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Oskar Schindler: A Man for All Reasons

January 20, 1972
See Original Daily Bulletin From This Date

“I hated the brutality, the sadism and the insanity of Nazism. I just couldn’t stand by and see people destroyed. I did what I could, what I had to do, what my conscience told me I must do. That’s all there is to it. Really. Nothing more.” Oskar Schindler didn’t look at anyone in particular as he said this. But three men who sat around a table with him at the executive office of the American Friends of Hebrew University gazed affectionately at the tall, powerfully built 64-year-old man who spoke in German and haltingly in Yiddish.

For these three men and for 72 other people milling around outside the room, Schindler’s presence evoked the memory of a long ago time when the terror of Nazism was dissolved by the compassion and humanity of a man who three times braved arrest by the Gestapo to save some 1,400 Jews from the Nazi gas chambers.

That was almost 30 years ago, and now–several days ago–75 of the 1,400 whom he saved joined together to pay tribute to Schindler. The three men–Murray Pantirer, Isak Levenstein and Abraham Zuckerman, partners in a successful building construction firm in Hillside, N.J.–agreed that the tribute to “our friend” was the very least they could do for a man “whose sense of justice and courage knew no bounds.”

The 75 people had gathered to announce that they had raised $120,000 to dedicate a floor of the Truman Research Center at the Hebrew University on Mount Scopus in Jerusalem “in a living tribute to Oskar Schindler.” The floor will house a “Book of Life” containing “the facts of Schindler’s humanity” and the names of all the survivors, most of whom now reside in the US.


Pantirer, Zuckerman and Levenstein spearheaded the drive to raise the $120,000 for “our friend” who now resides in Frankfurt, Germany, and works for the German Friends of the Hebrew University. In 1942, Pantirer who was then 14 years old, Zuckerman who was then 33, and Levenstein who was 14, all from Cracow, and other Polish Jews were being herded into slave labor camps, concentration camps and death camps by the Nazis. The able-bodied were sent to labor camps in Plaszow, Zablocie and Brunnlitz in Poland and the then-Sudetenland in Czechoslovakia. Pantirer, Levenstein and Zuckerman were among those sent to labor camps.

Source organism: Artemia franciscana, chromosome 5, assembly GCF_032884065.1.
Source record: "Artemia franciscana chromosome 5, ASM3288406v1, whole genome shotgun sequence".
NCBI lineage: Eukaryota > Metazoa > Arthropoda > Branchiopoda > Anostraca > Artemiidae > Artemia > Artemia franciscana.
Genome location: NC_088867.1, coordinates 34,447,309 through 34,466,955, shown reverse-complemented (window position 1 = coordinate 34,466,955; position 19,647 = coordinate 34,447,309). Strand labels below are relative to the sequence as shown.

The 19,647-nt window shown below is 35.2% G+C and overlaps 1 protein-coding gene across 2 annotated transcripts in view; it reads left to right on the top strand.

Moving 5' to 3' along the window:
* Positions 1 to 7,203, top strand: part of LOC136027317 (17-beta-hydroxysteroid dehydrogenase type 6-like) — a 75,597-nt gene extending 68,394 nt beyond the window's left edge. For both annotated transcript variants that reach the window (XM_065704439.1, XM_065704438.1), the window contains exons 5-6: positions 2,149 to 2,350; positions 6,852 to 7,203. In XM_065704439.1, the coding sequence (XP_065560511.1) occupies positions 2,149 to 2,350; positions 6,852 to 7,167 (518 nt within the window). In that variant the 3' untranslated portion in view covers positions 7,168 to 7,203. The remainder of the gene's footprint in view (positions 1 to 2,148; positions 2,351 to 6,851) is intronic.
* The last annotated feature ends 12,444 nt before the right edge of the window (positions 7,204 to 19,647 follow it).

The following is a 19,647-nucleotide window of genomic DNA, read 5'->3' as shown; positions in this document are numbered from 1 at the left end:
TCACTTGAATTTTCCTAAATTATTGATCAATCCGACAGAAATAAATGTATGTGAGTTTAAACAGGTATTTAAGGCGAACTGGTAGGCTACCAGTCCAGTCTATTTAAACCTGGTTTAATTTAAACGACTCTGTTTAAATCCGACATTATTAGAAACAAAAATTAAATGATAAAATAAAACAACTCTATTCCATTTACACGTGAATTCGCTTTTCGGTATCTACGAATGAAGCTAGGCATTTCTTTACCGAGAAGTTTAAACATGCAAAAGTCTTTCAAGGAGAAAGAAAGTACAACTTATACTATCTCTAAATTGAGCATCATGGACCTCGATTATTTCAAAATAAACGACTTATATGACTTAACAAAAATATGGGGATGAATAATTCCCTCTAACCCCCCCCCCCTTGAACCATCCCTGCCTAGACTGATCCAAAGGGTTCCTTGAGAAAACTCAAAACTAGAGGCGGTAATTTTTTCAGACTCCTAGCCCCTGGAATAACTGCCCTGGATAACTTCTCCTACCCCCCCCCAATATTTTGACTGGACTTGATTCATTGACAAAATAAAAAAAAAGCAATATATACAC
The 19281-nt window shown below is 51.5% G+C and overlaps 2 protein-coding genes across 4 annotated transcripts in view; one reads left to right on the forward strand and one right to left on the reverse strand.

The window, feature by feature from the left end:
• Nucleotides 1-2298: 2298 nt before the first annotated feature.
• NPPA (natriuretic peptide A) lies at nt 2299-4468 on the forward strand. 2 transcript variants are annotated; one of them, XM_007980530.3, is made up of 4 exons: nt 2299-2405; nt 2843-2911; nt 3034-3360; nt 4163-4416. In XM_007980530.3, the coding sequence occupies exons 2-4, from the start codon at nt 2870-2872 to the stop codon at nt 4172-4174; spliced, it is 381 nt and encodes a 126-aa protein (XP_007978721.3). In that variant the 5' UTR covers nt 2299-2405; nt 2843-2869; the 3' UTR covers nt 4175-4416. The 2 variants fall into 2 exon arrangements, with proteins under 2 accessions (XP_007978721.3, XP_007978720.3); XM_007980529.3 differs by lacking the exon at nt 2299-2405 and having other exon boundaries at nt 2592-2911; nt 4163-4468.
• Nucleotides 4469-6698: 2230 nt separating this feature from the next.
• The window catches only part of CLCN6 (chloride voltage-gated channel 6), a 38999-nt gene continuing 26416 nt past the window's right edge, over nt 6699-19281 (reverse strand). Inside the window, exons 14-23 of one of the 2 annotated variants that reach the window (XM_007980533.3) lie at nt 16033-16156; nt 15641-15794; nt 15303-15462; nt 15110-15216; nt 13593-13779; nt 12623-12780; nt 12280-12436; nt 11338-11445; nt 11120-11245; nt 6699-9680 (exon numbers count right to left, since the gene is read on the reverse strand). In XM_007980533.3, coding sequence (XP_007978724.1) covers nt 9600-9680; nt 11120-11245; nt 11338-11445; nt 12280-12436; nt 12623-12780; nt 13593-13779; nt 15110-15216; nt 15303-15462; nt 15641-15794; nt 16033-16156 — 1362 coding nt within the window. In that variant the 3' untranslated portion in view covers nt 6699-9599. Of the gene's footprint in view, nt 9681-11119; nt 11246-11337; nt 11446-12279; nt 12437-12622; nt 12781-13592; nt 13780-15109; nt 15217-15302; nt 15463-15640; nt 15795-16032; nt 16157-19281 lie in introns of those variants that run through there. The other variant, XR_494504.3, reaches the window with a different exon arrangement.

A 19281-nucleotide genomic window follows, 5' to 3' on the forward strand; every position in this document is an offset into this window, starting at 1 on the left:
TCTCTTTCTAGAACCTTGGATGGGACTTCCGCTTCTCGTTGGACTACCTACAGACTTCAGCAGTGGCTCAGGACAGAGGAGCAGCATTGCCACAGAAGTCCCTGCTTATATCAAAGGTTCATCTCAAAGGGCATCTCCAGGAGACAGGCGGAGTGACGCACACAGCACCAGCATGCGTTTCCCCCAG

Schindler, the son of a prosperous family which owned a farm equipment factory in Zwittau in the Moravian section of Czechoslovakia, acquired a kitchenware factory near Cracow where the Nazis had expropriated Jewish property. “I was an Austrian or a Pole – the border changed so many times I lost touch,” he said, “I was repelled, no. really horrified by the brutality of the Nazis. I wasn’t sure what I could or should do, but I knew I had to do something. I had known Jews in my youth and I liked them. These Nazis…”

In 1941 the Nazis issued an edict that Jews could escape enforced transfer from the area only if they were employed in German-owned firms. Schindler hired Jews who sought work. He built barracks for them to live in within his factory compound and smuggled in the wives, parents and children of the workers. He hid them until the Jewish underground could effect their escape. At other times, Schindler bribed Gestapo and other high Nazi officials to overlook infractions on the part of his workers. His wife, Emilia Pelse Schindler, fed and cared for the Jewish inmates and organized a hospital staffed by Jewish slave labor.